Originally trained in fashion design, Jan first worked for the House of Worth in Mayfair, London in 1958. She then moved on to wholesale fashion. Marriage to an army officer took her to Germany for three years. Later, back in civilian life they moved to Singapore; “another amazing experience”, as this has proved valuable ‘grist’ to her writing ‘mill’.
After a painful divorce she survived 6 years with two kiddies as a one parent family – a tough period, which she has drawn from in her fiction writing. She’s had many jobs; you name it, Jan has had a go! Her last was sales rep for a designer spectacle frame company, until redundancy finally allowed her to pursue her writing ambition.
She has a daughter Jayne, son Justin, and two beautiful granddaughters Abby and Alexia, all of whom she’s extremely proud.
Jan has been happily married to Mark for 33 years, and they live in a converted barn in rural Yorkshire.
A FACE TO DIE FOR (Kindle, July 2012)
THE SECRET (Kindle January 2011)
JOANNA (Kindle 2012)
ONLY HUMAN (ghosted autobiography for black American soul singer/songwriter, Tommy Hunt Paperback, Bank House Books (December 2009)
Visit her blog: www.janwarburton.blogspot.com/
What inspires you to write?
My inspiration for all my books has so far always come from past experiences that life has thrown at me, including places and counties I’ve travelled to, some of which I’ve lived in for a while, like Singapore, Germany, Greece, Spain, and at home here in the UK, I’ve lived in Hampshire, London and now in Yorkshire. I also went through a divorce over 38 years ago and ended up surviving 6 years as a one parent family… a tough period from which I’ve been able to draw so much in my novel writing, particularly my first effort, which got shelved until more recently. This has now been completely re worked, and was recently published entitled JOANNA, a spin off from A FACE TO DIE FOR.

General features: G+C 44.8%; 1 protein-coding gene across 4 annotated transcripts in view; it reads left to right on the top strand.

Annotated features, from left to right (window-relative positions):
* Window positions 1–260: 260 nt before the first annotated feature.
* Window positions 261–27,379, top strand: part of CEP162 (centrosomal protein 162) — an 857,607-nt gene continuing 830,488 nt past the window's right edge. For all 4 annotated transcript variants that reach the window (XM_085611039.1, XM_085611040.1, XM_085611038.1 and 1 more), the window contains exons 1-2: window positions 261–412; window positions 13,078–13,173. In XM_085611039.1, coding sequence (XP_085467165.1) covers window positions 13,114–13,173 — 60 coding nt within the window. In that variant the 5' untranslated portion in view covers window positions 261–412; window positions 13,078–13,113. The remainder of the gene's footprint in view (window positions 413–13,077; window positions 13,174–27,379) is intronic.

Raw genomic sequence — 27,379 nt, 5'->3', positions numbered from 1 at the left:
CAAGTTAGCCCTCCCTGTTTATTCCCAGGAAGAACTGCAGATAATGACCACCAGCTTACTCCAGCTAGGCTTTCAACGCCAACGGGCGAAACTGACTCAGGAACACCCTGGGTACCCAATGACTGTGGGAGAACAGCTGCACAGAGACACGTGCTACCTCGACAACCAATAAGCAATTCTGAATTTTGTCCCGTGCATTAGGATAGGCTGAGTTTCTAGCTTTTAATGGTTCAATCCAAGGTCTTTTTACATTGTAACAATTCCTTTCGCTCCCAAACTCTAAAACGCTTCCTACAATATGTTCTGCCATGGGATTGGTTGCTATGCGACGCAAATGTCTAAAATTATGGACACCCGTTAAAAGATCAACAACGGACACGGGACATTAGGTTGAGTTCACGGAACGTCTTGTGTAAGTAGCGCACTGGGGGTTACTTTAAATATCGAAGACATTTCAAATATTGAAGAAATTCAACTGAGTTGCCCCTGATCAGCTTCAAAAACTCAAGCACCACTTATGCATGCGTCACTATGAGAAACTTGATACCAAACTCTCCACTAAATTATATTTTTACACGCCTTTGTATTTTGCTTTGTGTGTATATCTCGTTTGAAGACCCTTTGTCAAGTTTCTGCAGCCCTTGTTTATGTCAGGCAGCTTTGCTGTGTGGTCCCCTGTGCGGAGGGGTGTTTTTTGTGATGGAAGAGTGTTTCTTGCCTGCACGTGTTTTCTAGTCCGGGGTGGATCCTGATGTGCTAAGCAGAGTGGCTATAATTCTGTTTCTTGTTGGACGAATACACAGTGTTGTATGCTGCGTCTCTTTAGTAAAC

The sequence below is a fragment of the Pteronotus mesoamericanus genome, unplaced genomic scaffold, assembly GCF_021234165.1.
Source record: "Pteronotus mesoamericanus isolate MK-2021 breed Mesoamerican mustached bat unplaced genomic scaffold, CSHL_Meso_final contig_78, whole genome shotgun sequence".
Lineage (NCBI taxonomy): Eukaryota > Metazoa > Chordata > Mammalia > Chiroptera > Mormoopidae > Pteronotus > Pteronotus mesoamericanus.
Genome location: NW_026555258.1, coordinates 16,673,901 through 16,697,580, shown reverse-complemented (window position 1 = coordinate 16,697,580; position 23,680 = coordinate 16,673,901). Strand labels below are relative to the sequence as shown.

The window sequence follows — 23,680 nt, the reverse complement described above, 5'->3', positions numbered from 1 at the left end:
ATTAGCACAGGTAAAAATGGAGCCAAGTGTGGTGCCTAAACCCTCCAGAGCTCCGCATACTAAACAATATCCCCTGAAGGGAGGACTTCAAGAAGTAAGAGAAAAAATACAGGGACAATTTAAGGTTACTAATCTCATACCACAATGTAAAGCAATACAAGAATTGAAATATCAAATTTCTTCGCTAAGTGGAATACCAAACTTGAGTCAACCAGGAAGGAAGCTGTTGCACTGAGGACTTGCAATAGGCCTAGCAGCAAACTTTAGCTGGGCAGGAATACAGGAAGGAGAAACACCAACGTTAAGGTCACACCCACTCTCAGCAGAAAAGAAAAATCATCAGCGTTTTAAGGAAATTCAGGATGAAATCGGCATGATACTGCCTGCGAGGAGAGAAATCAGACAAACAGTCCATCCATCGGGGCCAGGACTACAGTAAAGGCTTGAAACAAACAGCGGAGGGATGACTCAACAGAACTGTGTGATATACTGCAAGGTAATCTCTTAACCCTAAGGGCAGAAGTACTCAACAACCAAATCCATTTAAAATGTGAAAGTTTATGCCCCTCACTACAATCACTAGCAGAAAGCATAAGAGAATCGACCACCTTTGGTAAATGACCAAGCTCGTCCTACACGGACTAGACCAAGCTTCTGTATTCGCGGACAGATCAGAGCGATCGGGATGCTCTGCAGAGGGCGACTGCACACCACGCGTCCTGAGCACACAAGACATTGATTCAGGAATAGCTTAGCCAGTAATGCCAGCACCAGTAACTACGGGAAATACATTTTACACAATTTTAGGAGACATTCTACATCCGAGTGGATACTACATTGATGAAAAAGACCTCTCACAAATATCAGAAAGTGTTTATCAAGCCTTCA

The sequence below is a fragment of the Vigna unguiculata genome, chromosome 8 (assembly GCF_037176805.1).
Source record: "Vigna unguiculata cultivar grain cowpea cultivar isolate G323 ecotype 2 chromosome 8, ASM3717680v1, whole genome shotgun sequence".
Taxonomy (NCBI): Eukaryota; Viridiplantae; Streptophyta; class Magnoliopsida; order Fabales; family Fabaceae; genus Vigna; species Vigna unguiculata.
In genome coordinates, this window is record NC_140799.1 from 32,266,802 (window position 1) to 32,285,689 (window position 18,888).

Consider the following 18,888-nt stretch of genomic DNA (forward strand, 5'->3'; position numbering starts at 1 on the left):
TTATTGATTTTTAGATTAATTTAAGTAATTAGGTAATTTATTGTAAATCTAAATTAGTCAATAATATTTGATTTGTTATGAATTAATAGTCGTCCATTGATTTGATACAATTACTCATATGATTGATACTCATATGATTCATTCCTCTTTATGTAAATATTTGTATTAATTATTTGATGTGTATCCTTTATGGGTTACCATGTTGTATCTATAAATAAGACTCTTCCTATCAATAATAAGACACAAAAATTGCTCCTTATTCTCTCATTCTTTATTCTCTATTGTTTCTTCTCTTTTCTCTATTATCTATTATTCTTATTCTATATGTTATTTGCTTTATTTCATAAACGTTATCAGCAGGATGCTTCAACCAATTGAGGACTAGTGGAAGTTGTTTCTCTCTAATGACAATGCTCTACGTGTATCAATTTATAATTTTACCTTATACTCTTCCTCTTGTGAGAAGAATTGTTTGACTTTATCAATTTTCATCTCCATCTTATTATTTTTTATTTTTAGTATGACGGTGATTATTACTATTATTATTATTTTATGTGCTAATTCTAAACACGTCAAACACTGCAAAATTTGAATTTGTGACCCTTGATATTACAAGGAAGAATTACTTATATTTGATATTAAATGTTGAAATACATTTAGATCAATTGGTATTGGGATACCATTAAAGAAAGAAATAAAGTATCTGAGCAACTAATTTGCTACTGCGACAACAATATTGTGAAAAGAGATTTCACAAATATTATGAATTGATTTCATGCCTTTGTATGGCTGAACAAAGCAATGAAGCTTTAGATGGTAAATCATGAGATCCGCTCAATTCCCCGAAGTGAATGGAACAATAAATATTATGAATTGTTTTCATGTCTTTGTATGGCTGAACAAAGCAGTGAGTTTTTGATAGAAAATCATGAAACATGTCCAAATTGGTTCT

My writing style is not too specific, other than to say it usually has a strong love element. But I don’t write category romance… i.e. fluffy Mills & Boon sort of romantic novels. My books have quite an edge and are always quite character driven, also I especially like to write about true to life sort of people that most readers, particularly women, can relate to. They are therefore often flawed characters in some way, as indeed I believe many of us are, and I like to portray them with all their hang ups, “warts and all”.
Tell us about your writing process.
I never fully plot any of my books. I get a bit of an outline in my head first, plus my main characters, and then I decide on a sort background for them to function in. For me, this is usually a career based one, and then I decide on the locations I want to use as background settings. These are usually places and countries where I’ve lived, or visited regularly, and which I know really well. I try to start at a point in time which is fairly pivotal to a critical early part of the sort of storyline I want to develop, so it can soon start unfolding.
I did once tried to plot the complete story for a book before I began writing it, and it honestly was the worst thing I ever did, because I found it far too creatively restricting.
For Fiction Writers: Do you listen (or talk to) to your characters?